Genomics Blog

November 24, 2015 8:57 AM
Alberta research promoted by Social Media fundraising
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Last year, the Ice Bucket challenge became a viral fundraising bonanza for ALS, and that money is now being put to use. Several of my friends got involved and posted elaborate videos of the rush of cold water coming down on their heads. I was anxious at the time that the vast sums of money coming in might not be used appropriately or even accounted for. My fears were put to rest with the recent announcement from the ALS Society of Alberta. They explain that “Albertans raised a remarkable $2.8 million for the ALS Society of Alberta during this social media campaign”. Brain Canada matched funds raised across the country so that a total $21.5 million will be invested in research across Canada.
November 15, 2015 8:12 AM
They said, some say
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This is not a rant; it is more observation and inference. Blogging and tweeting on science topics, especially genomics, evolution or the environment, seems to inspire reader comments and questions. Some of these might subjectively be called ‘trolling’. In this blog I intend to critically examine a couple of the common phrases which trolls exploit to feed public uncertainty: I am looking at variations of ‘they said’ and ‘some say’.
October 28, 2015 7:31 AM
Seeking Science in Bologna – Part 2
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In my previous blog, I was thrilled to be seeking science at the University of Bologna, the world’s oldest and longest continuously operating university. In part 2, I moved on to some institutions that are not a part of the university system.

The Museo Civico Medievale provides a window on medieval life in Bologna. Since 1985 it has been housed in the Palazzo Ghisilardi Fava, a building dating to the mid-1400s. The collection is filled with Bolognese artifacts from medieval times amassed by private collectors in the 1700s. While most of the displays showcase art objects, there was one fascinating display of early scientific instruments that caught my attention.
October 25, 2015 8:02 AM
Seeking Science in Bologna – Part 1
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Bologna is a city known for its food. Because of the cuisine, one of its nicknames is ‘the fat one’. Bologna is also known as ‘the learned one’ since it was the first European centre in medieval times to have a university. The University of Bologna boasts that it is the western world’s oldest continuously operating university. The fundamental event in the formation of the first university was the declaration that it be a place where research could develop independently from any other power. In addition, there was a pledge to protect scholars travelling for the purpose of study from the intrusion of all political authorities. With such a history, of course I was eager to visit the University of Bologna, established in the year 1088.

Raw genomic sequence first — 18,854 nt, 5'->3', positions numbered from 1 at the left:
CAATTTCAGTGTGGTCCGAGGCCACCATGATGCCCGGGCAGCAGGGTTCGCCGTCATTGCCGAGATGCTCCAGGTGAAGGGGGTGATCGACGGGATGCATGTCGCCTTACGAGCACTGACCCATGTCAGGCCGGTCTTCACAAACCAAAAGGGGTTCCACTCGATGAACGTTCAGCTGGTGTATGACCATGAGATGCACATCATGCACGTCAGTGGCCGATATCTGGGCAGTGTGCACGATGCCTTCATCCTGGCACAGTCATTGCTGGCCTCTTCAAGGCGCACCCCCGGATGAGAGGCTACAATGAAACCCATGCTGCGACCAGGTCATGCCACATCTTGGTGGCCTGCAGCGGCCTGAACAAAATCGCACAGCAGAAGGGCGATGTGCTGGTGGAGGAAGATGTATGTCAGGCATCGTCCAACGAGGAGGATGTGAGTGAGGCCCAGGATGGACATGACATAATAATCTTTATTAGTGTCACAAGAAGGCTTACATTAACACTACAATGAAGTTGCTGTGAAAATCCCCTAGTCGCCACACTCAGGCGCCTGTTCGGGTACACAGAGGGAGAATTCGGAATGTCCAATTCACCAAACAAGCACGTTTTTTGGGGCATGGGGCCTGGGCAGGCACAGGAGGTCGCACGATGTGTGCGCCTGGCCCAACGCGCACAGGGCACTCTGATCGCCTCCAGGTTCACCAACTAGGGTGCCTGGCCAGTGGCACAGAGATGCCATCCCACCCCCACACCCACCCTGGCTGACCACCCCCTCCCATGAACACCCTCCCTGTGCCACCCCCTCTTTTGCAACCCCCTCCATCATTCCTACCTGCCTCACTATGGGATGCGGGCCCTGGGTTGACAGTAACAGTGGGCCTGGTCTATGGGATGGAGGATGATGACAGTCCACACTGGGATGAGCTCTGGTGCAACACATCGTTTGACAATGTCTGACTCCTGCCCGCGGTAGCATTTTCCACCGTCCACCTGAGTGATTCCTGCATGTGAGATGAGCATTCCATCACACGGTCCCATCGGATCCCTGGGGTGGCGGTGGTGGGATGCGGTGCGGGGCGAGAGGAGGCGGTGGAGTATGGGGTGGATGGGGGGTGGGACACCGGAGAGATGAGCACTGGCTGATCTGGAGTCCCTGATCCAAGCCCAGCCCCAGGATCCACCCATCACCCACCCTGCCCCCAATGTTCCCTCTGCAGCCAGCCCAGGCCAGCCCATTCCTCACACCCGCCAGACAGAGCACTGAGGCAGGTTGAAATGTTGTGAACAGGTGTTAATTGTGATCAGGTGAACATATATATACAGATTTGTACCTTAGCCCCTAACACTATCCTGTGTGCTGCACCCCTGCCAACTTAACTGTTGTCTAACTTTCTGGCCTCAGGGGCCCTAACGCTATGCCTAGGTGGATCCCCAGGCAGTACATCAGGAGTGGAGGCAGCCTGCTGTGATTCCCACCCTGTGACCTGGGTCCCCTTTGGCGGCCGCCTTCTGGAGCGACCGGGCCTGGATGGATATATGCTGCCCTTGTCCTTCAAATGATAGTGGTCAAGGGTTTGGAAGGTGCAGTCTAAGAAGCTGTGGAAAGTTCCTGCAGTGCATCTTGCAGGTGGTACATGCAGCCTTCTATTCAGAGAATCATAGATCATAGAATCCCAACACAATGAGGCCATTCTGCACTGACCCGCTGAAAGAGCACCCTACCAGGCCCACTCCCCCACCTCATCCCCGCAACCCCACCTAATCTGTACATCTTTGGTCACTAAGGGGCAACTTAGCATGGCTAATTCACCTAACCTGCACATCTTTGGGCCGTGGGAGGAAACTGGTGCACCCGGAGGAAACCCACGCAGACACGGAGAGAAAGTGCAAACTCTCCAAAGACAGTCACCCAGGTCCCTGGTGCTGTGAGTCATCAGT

October 12, 2015 2:43 PM
Seeking Science in Verona
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O, look! methinks I see my cousin's ghost. Seeking out Romeo.” William Shakespeare

I stepped into a candy shop not far from Piazza Brà, the historic centre of Verona. With a big smile on his face, the shopkeeper bragged that “Venice has a lot of water, Verona has a lot of wine. Which would you rather drink?” He then immediately offered me a couple of ‘pebbles’ from the Adige River. They looked just like the pebbles that assemble at a bend in the meander of the river just a block or two from the candy shop. Then the shopkeeper chuckled and showed me a whole bin full of ‘pebbles’. They were chocolate covered and delicious. Verona seems to be like that. This historic city has a lot going for it, but around 10:00 AM when all the cruise ship tourist groups arrive, they head straight for Juliet’s balcony to relive the romance. Little does it matter to them that the balcony was added to this thirteenth century house in the mid-twentieth century.

If you have an interest in science, it is possible to escape the zombie tourist hordes. The guided tour groups don’t seem as interested as I am in STEM.